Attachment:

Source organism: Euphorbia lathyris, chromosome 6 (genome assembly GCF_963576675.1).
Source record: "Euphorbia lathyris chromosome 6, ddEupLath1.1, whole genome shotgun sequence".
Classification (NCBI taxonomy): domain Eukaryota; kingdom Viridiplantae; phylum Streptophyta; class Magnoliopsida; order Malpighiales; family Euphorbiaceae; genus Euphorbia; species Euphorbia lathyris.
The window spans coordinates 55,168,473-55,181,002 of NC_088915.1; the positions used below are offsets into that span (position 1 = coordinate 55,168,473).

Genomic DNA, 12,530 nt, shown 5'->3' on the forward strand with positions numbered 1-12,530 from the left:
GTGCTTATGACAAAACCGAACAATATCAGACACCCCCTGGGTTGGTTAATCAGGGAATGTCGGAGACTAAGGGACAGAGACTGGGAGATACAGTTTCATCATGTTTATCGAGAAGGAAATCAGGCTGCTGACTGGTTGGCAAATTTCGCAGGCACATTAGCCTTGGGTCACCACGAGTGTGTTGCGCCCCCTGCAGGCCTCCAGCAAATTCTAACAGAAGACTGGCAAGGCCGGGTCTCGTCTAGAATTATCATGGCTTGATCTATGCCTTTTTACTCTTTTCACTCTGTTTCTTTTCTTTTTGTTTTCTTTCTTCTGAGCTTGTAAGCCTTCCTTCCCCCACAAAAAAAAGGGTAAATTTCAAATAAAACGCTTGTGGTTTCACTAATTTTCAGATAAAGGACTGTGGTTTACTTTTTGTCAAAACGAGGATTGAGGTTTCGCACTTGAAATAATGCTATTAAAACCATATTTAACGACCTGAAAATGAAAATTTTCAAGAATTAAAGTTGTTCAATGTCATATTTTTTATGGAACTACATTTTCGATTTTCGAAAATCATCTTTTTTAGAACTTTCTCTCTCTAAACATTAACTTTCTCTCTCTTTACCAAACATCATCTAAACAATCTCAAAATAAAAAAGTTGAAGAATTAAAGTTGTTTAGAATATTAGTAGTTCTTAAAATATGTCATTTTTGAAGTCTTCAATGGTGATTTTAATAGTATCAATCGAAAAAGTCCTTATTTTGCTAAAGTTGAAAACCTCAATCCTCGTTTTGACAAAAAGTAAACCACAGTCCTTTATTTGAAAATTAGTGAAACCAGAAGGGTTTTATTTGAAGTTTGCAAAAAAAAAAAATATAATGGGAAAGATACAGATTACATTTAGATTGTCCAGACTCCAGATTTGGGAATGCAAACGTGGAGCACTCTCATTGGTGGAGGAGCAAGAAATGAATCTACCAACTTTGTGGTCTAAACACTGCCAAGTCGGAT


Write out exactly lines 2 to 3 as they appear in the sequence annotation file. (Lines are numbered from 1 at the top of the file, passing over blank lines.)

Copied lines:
Source record: "Euphorbia lathyris chromosome 6, ddEupLath1.1, whole genome shotgun sequence".
Classification (NCBI taxonomy): domain Eukaryota; kingdom Viridiplantae; phylum Streptophyta; class Magnoliopsida; order Malpighiales; family Euphorbiaceae; genus Euphorbia; species Euphorbia lathyris.